Because the battalion and brigade commanders were on the scene, they covered up the crime. It took two years for the action to come to light.

In business, we also tend to micromanage rather than replace. This leads to having the wrong people in the wrong slots for too long. Replacing someone does not necessarily mean firing them, however if a person is left in the wrong place for too long, termination may be the only option to replacement.

Micromanagement also kills morale and kills initiative among the people in charge of a project or organizational unit. At one plant, it was a joke among the staff that the plant manager’s job was an entry level position. The plant manager would call New York and get his instructions for the day and then call again at the end of the day to report back how those orders were carried out.

This observation on micromanaging led to another conclusion:

II. The military does not replace their leaders, civilians do

Since replacing senior officers is seen to reflect badly on the military organization, they are left in place way too long. It comes to a point where the civilian leadership of the military (Secretary of the Army, Secretary of Defense or the President) will step in and relieve the officer. By this point, the relief is very noticeable and does kill a military career.

When the military does not relieve senior generals, civilian officials will. The vicissitudes of the relationship between generals and their civilian overseers are a secondary theme of the book, because the quality of civil-military discourse is often a sign of whether a war is being conducted effectively, one of the few available leading indicators. When presidents and generals speak clearly to one another, in an atmosphere of candor and trust, wars tend to be fought more effectively than when officials mislead one another or simply do not deal among themselves in a straightforward manner that surfaces and examines differences and assumptions.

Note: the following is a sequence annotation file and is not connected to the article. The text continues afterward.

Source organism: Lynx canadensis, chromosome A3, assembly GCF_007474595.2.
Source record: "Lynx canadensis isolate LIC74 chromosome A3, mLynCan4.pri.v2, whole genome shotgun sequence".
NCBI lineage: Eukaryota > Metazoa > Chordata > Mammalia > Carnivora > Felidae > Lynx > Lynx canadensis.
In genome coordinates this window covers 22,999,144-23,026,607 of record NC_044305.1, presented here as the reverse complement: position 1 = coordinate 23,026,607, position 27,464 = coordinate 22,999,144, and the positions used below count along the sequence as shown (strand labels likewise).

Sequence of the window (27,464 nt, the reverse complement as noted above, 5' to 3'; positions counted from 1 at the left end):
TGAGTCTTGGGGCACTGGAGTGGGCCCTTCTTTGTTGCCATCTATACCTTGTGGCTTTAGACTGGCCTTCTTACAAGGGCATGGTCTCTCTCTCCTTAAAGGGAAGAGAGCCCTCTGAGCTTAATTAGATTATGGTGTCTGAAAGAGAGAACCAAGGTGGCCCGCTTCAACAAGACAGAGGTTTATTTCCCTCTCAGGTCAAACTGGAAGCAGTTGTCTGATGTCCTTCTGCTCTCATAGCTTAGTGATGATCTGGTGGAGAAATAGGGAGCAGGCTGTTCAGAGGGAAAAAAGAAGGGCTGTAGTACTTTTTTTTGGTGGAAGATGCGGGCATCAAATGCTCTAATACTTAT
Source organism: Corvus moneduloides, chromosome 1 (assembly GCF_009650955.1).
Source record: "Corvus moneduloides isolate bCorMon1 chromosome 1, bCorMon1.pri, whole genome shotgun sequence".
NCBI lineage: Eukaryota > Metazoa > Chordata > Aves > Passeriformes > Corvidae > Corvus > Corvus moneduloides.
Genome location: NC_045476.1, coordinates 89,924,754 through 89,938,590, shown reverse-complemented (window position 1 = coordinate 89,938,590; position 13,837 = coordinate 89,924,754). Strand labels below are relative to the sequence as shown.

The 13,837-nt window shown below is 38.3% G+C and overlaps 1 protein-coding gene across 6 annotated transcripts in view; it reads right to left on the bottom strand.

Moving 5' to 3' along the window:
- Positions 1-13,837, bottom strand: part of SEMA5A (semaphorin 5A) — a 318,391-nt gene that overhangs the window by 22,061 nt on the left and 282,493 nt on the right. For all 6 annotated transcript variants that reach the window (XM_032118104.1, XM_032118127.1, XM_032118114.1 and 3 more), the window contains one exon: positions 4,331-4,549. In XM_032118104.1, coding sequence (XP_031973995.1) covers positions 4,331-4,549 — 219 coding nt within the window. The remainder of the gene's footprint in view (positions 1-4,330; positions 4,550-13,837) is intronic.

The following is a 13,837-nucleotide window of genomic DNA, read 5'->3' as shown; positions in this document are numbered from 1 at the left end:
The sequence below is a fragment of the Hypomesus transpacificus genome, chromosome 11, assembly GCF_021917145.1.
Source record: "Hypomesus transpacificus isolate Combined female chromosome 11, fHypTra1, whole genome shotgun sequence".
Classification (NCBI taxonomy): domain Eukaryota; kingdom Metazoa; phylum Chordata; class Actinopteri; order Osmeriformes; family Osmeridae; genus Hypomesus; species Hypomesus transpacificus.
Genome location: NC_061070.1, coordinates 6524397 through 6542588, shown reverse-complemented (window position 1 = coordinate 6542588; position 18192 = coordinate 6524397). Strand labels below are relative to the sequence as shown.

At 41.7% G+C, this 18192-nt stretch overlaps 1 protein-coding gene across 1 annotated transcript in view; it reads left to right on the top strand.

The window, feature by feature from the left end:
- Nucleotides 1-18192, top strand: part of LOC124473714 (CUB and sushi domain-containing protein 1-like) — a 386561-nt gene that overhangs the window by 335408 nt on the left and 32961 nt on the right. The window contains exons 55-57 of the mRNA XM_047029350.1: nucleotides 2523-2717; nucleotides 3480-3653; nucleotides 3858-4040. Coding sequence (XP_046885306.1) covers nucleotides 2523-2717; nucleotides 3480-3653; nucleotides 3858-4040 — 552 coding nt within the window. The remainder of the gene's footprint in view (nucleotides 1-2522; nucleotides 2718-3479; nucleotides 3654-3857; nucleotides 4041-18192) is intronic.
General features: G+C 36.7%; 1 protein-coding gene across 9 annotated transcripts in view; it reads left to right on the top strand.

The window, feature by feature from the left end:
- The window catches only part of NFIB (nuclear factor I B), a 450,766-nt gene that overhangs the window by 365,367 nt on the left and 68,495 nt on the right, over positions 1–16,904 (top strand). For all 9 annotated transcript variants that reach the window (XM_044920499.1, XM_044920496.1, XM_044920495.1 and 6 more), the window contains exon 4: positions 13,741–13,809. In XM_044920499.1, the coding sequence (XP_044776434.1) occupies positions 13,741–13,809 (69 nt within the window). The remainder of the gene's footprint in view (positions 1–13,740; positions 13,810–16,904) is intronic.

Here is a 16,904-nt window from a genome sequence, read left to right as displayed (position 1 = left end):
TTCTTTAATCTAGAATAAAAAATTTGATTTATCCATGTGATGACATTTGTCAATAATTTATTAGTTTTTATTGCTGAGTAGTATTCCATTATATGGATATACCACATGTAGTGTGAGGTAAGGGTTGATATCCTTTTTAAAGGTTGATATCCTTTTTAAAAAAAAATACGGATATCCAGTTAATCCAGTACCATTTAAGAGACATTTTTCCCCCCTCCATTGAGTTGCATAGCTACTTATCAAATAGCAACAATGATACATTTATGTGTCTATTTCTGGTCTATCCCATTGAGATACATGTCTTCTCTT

In business, a department head may not have the power nor the inclination to replace a person. The wrong person is in the wrong assignment for way too long. When the “pain” becomes too great, a more senior manager steps in and orders the person removed, usually through termination. If the situation had been resolved early, it may have been done more quietly with minimal damage to a person’s contributions to the company.

III. Organizations think tactically, not strategically

It is said that generals are always ready to fight the last war. True or not, they always seem to be ready to fight the first battle, but never the war. Initial engagements may be brilliantly executed, but the war badly handled. In the First Gulf War, the “Hail Mary play,” bypassing the Iraqi army was beautifully executed, but the war ended indecisively with the United States leaving a power vacuum in the regions, which militant jihadis filled. President Obama summed up the problem succinctly when he said the United States had no strategy in dealing with ISIS.

Col. Richard Sinnreich , the second director of the army’s School of Advanced Military Studies (SAMS) observed in 1983:

[There was] a big huge intellectual hole in the Army’s understanding of how you go to war. Here we were going right back to where we had been before, tactical, but not operational. We’d win the first battle, but what about the war?”

It was a legitimate concern, as later American wars would show.

In business, we sometimes run projects and initiatives, “the cheapest way possible, no matter how much it costs.” An individual project may be executed well, but incur unnecessary costs when future projects are executed. One can tend to focus too much on the “tyranny of the urgent,” but not at long-term goals. This is especially true when a project presents an opportunity to improve an infrastructure. Too many times businesses take the philosophy of “let the future pay for the future,” and incur needless costs redoing some work in later projects that could have been done for less money if improvements were planned for originally.

In the information technology sphere this can lead to spending more money than necessary for projects by buying parts and software one project at a time rather than looking at an overall information technology strategy. This has led to pulling fiber twice, buying 2 or 3 electrical cabinets when one larger, cheaper one (on a cost per point basis) would do. Projects may be installed “on the cheap” and then more money spent than later that could have been avoided.